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11.14 Addresses and postcodes

On the following three pages you will find a basic introduction to structuring a German letter. The German Department of the University of Exeter has developed a web-site on how to write a German letter and this can be accessed by clicking here:

The address (die Adresse)
German addresses are much shorter than British addresses. Whereas British addresses can extend to six or seven lines with their house names, villages, town and counties, addresses in German-speaking countries tend to contain only three lines - the name of the addressee, the street name and number and the town/city together with the post code. Other differences include:

  • German street numbers occur after the name of the street and not before - e.g. Hauptstraße 43, Wolburgsweg 36c, Webergasse 7-9.
  • Postcodes in German-speaking countries precede the name of the town or city - e.g. 10825 Berlin, 09117 Chemnitz, 01069 Dresden.

Street names (der Straßenname)
German street names are usually one or two words long, depending on the nature of the first element of the name. Whereas streets named after people tend to written as one word - e.g. Schillerstraße, Brahmsweg -, cities and regions that appear in street names are for example usually written as a separate word - e.g. Berliner Straße, Frankfurter Allee, Leipziger Platz.

The signpost below bears this out. Lothringer Weg is written as two words as it is named after the German word for the region of Lorraine (= Lothringen). Goetheallee on the other hand is written as one word as it celebrates Germany's most famous writer Johann Wolfgang von Goethe (1749-1832).

A street sign in Dresden

The second element of a German street name is normally a type of thoroughfare as listed in the table below:

die Allee (-n)
   der Ring (-e)
(ring road)
die Chaussee (-n)
(avenue; highway)
   der Steig (-e)
der Damm
(pl. - Dämme)

(road (lit: dam))
   die Straße (-n)
(road; street)
die Gasse (-n)
(lane; alley)
   das Ufer (-)
die Landstraße (-n)
(country road)
   der Weg (-e)
(way; road)
der Pfad (-e)
(path; track)
   die Zeile (-n)
der Platz (pl. - Plätze)

Other road names do not contain a type of thoroughfare, but instead describe a landmark in the vicinity of the road - i.e. Am Park, Am Hauptbahnhof, An der Brücke (= bridge).

The postcode (die Postleitzahl)
Germany pioneered the idea of post codes back in the early sixties, and the rest of the world imitated the concept. The German word for a postcode is "die Postleitzahl (-en)", which is often abbreviated to "PLZ".

The current postcode system was introduced on 1 July 1993 to take account of post-reunification Germany. All addresses now have a five-digit code, with the first two numbers indicating the region and the last three narrowing it down to a specific area of a town or a village. Hence the reason why German addresses are so much shorter than British ones - the postcode supplies all the requisite information. Below is a map showing the regions of Germany to which the first number of the post code corresponds.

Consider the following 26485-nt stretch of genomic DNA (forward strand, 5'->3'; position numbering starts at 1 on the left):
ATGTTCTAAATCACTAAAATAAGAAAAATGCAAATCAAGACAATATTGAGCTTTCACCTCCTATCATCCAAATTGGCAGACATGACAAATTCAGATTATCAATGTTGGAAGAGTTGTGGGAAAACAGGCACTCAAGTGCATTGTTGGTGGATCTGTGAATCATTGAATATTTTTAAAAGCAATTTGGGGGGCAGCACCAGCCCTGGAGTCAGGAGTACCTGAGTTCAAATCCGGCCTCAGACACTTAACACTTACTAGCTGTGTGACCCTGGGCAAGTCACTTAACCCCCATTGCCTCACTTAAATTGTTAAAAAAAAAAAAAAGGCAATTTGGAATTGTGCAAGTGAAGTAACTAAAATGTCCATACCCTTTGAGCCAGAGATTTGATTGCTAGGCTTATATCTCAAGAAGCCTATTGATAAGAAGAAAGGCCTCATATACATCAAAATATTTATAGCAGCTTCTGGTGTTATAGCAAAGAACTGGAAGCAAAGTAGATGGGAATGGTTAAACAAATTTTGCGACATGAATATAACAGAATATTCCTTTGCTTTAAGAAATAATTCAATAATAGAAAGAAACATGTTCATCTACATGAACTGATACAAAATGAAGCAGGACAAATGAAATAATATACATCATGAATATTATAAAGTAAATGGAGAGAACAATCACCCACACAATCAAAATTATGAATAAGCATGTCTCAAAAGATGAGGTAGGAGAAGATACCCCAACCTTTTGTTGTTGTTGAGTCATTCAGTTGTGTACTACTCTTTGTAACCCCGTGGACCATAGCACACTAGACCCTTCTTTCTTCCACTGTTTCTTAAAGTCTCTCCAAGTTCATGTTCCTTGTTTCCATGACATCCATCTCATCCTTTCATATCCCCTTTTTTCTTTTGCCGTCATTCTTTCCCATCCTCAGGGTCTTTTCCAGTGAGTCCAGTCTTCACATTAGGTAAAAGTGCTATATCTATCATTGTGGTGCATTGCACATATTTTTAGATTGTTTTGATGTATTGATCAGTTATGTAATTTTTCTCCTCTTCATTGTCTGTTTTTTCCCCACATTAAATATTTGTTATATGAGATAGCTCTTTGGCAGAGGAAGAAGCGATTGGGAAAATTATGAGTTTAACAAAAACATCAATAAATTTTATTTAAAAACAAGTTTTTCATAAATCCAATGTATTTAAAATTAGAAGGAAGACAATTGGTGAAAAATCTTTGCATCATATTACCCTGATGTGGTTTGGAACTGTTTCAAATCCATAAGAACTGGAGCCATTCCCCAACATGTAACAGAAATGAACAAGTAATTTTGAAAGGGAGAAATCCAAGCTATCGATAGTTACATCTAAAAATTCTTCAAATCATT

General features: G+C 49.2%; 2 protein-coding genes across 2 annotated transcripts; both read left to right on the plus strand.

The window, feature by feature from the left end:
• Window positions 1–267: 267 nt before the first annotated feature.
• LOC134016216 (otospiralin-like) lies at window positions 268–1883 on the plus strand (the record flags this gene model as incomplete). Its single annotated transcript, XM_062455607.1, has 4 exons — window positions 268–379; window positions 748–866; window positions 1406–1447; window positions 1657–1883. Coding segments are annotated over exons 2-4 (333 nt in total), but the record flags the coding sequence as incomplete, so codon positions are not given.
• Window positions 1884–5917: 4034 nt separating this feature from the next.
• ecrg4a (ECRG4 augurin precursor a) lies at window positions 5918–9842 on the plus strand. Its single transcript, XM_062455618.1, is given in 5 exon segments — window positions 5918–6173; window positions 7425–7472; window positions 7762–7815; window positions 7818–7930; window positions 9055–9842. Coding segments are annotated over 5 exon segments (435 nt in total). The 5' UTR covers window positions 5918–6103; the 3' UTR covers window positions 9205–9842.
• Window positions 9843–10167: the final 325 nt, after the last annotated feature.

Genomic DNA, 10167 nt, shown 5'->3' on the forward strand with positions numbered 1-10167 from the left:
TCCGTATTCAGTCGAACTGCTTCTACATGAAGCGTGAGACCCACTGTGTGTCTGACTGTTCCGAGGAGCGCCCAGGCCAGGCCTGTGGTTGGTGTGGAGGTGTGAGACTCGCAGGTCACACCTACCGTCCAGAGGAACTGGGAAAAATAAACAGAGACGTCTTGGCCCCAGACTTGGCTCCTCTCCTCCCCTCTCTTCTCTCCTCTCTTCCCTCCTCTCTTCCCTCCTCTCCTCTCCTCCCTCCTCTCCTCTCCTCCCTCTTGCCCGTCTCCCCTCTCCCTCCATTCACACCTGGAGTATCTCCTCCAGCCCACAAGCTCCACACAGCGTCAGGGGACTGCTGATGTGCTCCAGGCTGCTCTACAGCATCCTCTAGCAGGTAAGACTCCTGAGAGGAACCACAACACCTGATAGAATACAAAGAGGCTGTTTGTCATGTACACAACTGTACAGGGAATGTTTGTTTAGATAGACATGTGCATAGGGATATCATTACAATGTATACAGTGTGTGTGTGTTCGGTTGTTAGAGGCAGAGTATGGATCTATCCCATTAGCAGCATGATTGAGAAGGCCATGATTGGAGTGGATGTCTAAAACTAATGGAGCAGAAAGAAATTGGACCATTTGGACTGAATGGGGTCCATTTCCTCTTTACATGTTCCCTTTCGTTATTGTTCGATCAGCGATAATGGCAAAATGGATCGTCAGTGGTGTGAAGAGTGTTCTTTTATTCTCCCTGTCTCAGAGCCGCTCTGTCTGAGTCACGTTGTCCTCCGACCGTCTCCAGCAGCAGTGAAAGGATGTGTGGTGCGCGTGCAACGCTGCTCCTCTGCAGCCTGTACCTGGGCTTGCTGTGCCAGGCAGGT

A German postcode map

Unlike British postcodes, German postcodes precede the name of the place in addresses.

In addition, when writing to one of the German-speaking countries from abroad, people sometimes prefix the postcode with the international country code for the sake of clarity. As Germany has the international country code "D", this produces such postcodes as D-10825 Berlin and D-01069 Dresden.

A similar principle applies when writing from overseas to addresses in the other German-speaking countries. Austria has the international country code "A", Switzerland has "CH" and Liechtenstein "FL". As postcodes in these countries have four digits, this produces such postcodes as A-9010 Klagenfurt, CH-4012 Basel or FL-9490 Vaduz.

These international country codes are now however increasingly seen as archaic. The correct convention for addressing international letters is not to prefix the postcode with a country code, but to ensure that the country name is written in capital letters in the language of the origin country on a line of its own at the end of the address - e.g. "10825 Berlin, Deutschland", "9010 Klagenfurt, Österreich", "4012 Basel, Schweiz", "9490 Vaduz, Liechtenstein".

To find out a postcode for one of the German-speaking countries, consult the following websites and search engines:

Web links  Web Links  Web links

Deutsche Post This English-language page on the Deutsche Post website allows you to search for the postcode of a known address.
PLZdir An online search engine for German postcodes.
Post.at The Austrian post office offers an online postcode service for Austria. In English.
Postleitzahlen.ch A simple search engine format allows you to search for postcodes in Switzerland, Austria and Liechtenstein.
Swiss Post - Postcode Directory You can search for a postcode in Switzerland and Liechtenstein on the English-language pages of Swiss Post.

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